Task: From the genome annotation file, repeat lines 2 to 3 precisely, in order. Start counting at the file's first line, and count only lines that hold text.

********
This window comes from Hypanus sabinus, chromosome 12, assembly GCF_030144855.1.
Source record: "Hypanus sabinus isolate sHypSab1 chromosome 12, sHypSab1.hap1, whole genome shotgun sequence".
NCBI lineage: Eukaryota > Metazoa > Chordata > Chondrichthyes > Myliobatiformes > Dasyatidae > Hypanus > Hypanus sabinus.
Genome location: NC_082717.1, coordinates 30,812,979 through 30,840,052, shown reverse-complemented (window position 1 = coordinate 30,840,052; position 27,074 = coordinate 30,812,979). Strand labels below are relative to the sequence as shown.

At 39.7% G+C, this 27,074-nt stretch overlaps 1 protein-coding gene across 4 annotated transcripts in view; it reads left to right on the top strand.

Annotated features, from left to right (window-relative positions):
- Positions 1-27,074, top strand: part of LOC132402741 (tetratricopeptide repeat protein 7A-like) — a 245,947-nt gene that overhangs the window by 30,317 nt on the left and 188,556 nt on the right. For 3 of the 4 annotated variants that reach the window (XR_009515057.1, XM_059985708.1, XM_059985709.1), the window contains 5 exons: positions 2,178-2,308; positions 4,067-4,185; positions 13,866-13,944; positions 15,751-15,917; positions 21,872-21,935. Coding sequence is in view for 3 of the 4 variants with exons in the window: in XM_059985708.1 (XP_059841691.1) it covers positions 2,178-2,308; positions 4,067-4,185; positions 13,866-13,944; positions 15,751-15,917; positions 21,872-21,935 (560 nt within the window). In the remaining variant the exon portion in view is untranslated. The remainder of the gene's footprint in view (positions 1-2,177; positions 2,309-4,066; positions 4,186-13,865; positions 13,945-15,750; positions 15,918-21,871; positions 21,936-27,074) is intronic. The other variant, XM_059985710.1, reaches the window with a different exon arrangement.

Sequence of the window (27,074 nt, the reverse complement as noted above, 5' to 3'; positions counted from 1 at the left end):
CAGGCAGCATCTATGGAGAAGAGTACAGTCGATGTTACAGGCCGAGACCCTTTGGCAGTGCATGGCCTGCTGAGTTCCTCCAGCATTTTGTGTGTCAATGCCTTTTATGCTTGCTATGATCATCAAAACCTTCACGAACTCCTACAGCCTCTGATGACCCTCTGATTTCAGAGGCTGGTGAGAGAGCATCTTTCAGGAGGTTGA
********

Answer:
Source record: "Hypanus sabinus isolate sHypSab1 chromosome 12, sHypSab1.hap1, whole genome shotgun sequence".
NCBI lineage: Eukaryota > Metazoa > Chordata > Chondrichthyes > Myliobatiformes > Dasyatidae > Hypanus > Hypanus sabinus.